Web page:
Secoo’s Contraction Slows as It Cleans Up Financial House

Online luxury goods seller was one of the biggest corporate victims of China’s Covid restrictions over the last three years

Key Takeaways:

  • Secoo’s revenue fell 24% in the first half of 2022, moderating from a 50% drop in 2021
  • Company is trying to clean up its finances, including a bond restructuring and inventory write-offs, to position itself for a return to growth as China lifts its Covid restrictions

By Doug Young

Our first review for the New Year features a look at the latest earnings report from online luxury goods seller Secoo Holding Ltd. (SECO.US), which hopes that 2023 will be better than 2022. Then again, the same could be said for just about any Chinese company, following a miserable year, as nearly everyone suffered under the weight of the country’s tough Covid restrictions.

But Secoo suffered more than most. Luxury spending has taken one of the biggest hits on China’s retail landscape over the last three years as Chinese remained housebound during lengthy lockdowns and other restrictions. And as many consumers reined in their spending, items like luxury bags and expensive clothing were probably among the first things they ditched.

Interestingly, Secoo’s latest earnings for the first half of 2022 contain no mention of a bankruptcy that the company reportedly filed for last August, according to Chinese media reports at the time. The company reportedly first filed for bankruptcy in January last year, but later withdrew that application. Since a bankruptcy filing is obviously a major development that should be disclosed by any public company, the lack of discussion on the topic in its latest results perhaps indicates that it was able to work out its issues without resorting to bankruptcy court protection.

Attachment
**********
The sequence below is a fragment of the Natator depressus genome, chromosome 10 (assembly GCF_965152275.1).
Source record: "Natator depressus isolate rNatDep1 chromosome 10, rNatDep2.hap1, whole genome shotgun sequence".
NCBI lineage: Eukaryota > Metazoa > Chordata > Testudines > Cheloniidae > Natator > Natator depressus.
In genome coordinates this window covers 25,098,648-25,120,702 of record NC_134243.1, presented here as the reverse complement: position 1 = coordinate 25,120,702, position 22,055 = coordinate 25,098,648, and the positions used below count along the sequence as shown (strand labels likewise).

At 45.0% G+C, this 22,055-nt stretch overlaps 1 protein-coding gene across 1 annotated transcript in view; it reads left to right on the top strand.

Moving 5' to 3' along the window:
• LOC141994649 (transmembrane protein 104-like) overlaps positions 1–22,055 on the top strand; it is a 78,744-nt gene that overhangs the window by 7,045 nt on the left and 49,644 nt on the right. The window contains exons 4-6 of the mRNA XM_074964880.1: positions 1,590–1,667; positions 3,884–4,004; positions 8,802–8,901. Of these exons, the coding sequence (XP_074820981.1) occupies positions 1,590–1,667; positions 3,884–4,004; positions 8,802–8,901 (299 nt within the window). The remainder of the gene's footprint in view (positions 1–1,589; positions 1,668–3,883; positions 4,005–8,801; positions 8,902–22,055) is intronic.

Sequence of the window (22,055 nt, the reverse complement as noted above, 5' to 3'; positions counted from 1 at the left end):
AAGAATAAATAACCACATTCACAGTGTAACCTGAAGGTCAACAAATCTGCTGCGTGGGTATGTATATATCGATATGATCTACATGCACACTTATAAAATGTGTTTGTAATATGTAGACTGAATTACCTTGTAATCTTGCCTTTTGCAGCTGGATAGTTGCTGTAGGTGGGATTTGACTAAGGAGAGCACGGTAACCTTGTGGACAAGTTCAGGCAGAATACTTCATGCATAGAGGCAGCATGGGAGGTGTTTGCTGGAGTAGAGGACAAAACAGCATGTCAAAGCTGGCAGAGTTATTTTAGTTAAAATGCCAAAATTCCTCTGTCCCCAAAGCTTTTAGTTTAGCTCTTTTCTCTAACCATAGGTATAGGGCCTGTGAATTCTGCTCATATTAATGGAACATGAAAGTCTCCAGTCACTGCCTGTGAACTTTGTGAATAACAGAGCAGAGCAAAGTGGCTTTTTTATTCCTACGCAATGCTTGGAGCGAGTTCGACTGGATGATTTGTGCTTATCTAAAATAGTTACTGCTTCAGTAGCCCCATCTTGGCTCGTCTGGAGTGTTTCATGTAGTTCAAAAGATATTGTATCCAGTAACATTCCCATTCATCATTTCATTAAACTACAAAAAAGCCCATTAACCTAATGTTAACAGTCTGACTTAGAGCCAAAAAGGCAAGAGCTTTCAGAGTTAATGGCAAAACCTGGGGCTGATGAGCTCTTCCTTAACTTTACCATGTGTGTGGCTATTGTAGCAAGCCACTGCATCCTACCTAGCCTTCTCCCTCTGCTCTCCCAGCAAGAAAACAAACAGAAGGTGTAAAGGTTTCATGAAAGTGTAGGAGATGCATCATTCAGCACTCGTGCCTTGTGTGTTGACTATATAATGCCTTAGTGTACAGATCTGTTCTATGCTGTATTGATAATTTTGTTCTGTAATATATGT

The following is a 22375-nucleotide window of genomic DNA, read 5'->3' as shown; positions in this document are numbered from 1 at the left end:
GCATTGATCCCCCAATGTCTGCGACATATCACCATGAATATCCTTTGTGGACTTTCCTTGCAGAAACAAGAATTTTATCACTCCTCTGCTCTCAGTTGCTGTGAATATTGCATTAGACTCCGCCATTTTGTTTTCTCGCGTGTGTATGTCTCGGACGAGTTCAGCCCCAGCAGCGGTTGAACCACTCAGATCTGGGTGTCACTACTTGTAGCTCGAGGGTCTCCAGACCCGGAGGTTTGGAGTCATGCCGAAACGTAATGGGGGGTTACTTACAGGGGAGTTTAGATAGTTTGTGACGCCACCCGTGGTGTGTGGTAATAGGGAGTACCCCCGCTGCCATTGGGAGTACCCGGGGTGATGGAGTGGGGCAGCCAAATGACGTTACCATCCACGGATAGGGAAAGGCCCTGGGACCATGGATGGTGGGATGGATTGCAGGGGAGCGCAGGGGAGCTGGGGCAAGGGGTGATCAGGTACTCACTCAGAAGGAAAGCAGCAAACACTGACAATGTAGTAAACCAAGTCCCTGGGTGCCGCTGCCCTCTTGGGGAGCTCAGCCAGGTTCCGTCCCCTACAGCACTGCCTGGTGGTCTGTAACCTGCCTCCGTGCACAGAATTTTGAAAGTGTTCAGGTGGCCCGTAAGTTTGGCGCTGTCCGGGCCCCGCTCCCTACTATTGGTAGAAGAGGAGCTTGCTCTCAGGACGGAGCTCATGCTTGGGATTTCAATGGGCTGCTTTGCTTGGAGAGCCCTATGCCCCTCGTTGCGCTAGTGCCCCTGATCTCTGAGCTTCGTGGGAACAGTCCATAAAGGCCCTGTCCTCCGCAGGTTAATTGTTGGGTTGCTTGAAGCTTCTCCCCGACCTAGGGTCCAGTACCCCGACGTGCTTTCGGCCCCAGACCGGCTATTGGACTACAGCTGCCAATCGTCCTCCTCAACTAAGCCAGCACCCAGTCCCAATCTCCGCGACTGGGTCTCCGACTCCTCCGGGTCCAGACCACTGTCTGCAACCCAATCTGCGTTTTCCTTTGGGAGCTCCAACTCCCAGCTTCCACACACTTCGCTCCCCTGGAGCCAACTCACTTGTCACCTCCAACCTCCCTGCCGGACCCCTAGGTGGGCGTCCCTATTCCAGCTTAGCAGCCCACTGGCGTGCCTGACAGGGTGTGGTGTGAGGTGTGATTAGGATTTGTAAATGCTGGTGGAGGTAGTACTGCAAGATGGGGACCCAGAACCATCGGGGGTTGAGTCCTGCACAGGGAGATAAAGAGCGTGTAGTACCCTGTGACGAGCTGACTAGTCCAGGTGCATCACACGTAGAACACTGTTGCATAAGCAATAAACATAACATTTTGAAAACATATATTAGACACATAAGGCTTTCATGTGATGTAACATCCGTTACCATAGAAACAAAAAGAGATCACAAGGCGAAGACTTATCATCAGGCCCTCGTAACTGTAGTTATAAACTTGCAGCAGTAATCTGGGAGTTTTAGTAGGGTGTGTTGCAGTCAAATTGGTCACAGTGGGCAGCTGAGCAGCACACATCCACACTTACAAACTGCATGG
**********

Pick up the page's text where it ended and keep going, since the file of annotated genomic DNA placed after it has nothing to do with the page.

The latest results, which we’ll detail shortly, show a company that’s trying hard to restructure its finances in preparation for better times ahead as China finally emerges from its Covid isolation of the last three years.

“Against the backdrop of macro turbulence throughout 2022, we maintained our focus on optimizing operations and continued to drive value for our high-end customers, paving the way for our sustainable, long-term growth,” said Chairman Li Rixue in the latest announcement.